Saturday, November 15, 2008

Weekend Rambles

After the rain over the last few days(not a lot but some) it is too wet to do yard work though the leaves need attention in the worst way. Not only is it wet but a cold front is coming in and it is very windy...suboptimal for leaf raking.

Got my first seed catalog yesterday and it is the best one. It is from Seed Savers Exchange and it only has heirloom varieties. It is the hardest thing in the world to just choose a few things to plant when there are so many interesting things available. It is also fascinating to read the history of each seed. Where it was discovered and who originally cultivated it and the names are wonderful. Jacob's Cattle beans originally cultivated by the Passamaquoddy Indians in Maine. Hidasta Red beans from the Native Americans of the Dakotas. Trail of Tears beans brought by the Cherokee to Oklahoma on the infamous march from the Smoky Mountains in 1838. Bloody Butcher corn first grown in 1845 and Country Gentleman corn a gorgeous 'shoe peg' corn first introduced in 1890. Boothby's Blonde cucumbers from the Boothby family of Livermore, Maine that makes bread and butter pickles that are fabulous. Hundreds and hundreds of vegetable seeds that have been kept year after year by our ancestors and all tested by mother nature. No, many of them don't grow vegetables as large as the new hybrids but you can save the seeds and they will grow true. Plant the seeds from the new hybrids and if they are even fertile you will get something totally unpredictable. These heirloom seeds have been selected by time and mother nature to produce a dependable crop. I always plant at least one variety of heirloom and multiple varieties of tomato and beans. I will also plant some hybrids but I will know that I can save back some seeds from the traditional plants and no matter what happens I can grow a garden. You are beginning to see some heirloom tomatoes in places like Whole Foods and once you taste them you will understand their appeal. They are grown for food and not because you can pick them mechanically and ship them around the world or because the have a shelf life of weeks. Besides its fun as I can spend hours looking at the catalogs and figuring out which to plant.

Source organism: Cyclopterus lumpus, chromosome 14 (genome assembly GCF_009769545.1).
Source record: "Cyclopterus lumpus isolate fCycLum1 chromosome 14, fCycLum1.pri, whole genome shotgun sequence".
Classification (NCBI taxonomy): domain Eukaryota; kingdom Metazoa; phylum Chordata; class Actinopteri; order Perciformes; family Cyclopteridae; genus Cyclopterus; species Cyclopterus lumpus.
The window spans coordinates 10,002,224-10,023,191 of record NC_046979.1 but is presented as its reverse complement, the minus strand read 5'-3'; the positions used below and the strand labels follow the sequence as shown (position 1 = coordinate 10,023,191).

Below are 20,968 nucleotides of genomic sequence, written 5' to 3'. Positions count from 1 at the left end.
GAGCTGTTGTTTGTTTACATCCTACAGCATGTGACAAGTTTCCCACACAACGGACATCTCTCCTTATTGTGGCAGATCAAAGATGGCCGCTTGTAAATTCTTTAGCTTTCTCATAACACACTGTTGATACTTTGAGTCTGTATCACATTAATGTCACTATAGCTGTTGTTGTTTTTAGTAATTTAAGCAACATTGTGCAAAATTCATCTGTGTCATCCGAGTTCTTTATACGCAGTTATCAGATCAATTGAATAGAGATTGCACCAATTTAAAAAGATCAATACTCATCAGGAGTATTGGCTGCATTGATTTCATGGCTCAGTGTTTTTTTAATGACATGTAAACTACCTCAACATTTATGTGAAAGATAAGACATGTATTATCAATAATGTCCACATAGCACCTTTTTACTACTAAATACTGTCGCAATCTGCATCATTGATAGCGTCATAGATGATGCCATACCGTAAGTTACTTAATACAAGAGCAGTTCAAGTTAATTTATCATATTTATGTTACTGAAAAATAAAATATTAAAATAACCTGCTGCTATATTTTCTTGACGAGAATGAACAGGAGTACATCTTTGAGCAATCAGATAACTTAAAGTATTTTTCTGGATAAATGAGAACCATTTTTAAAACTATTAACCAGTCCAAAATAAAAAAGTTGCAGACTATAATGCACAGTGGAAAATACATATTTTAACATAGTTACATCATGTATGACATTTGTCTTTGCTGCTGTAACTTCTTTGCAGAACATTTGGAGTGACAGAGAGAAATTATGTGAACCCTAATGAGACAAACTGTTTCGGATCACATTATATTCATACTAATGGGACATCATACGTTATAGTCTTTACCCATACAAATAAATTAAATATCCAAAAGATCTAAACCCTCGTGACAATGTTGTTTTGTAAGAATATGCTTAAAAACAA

Something else that's interesting is that Slow Food USA has teamed with the Seeds Savers Exchange and identified some of the varieties for their ARK of taste program. We're talking real food here.

Tonight I am going to do 'trailer park' cooking. I got some broccoli in the CSA box and I am really tired of just steaming it or sauteing it. I mentioned I was cooking broccoli to my mother while chatting today and she said she had a new recipe from a church supper for broccoli cheese cornbread. I looked it up on Google and their are hundreds of recipes, all very similar. Basically, a box of cornbread mix(I'll just mix my regular cornbread and leave out the eggs and buttermilk), 1 cup of cottage cheese,1 box of frozen broccoli(I'll sub fresh but blanched), a chopped onion, 4 eggs, salt...mix and bake. It actually sounds pretty good! I'll let you know.

UPDATE: Don't bother. Definitely not worth repeating. I could probably work with it a little and make it better but it is too much like a casserole for my taste and I am not a fan of casseroles.

Even though Madam will whine I've decided tomorrow is chili day. I bought a nice little grass fed piece of London Broil today that I will cut up and we'll do a slow cooked chili for dinner. There will also be leftovers which I can take with me to work next week(yes I will be testing software again next week). I made the mistake of going to the cafeteria in the building once for lunch last week and that won't happen again.

Madam is home from shopping now so it is time to spring the broccoli cheese cornbread on her and the chili.

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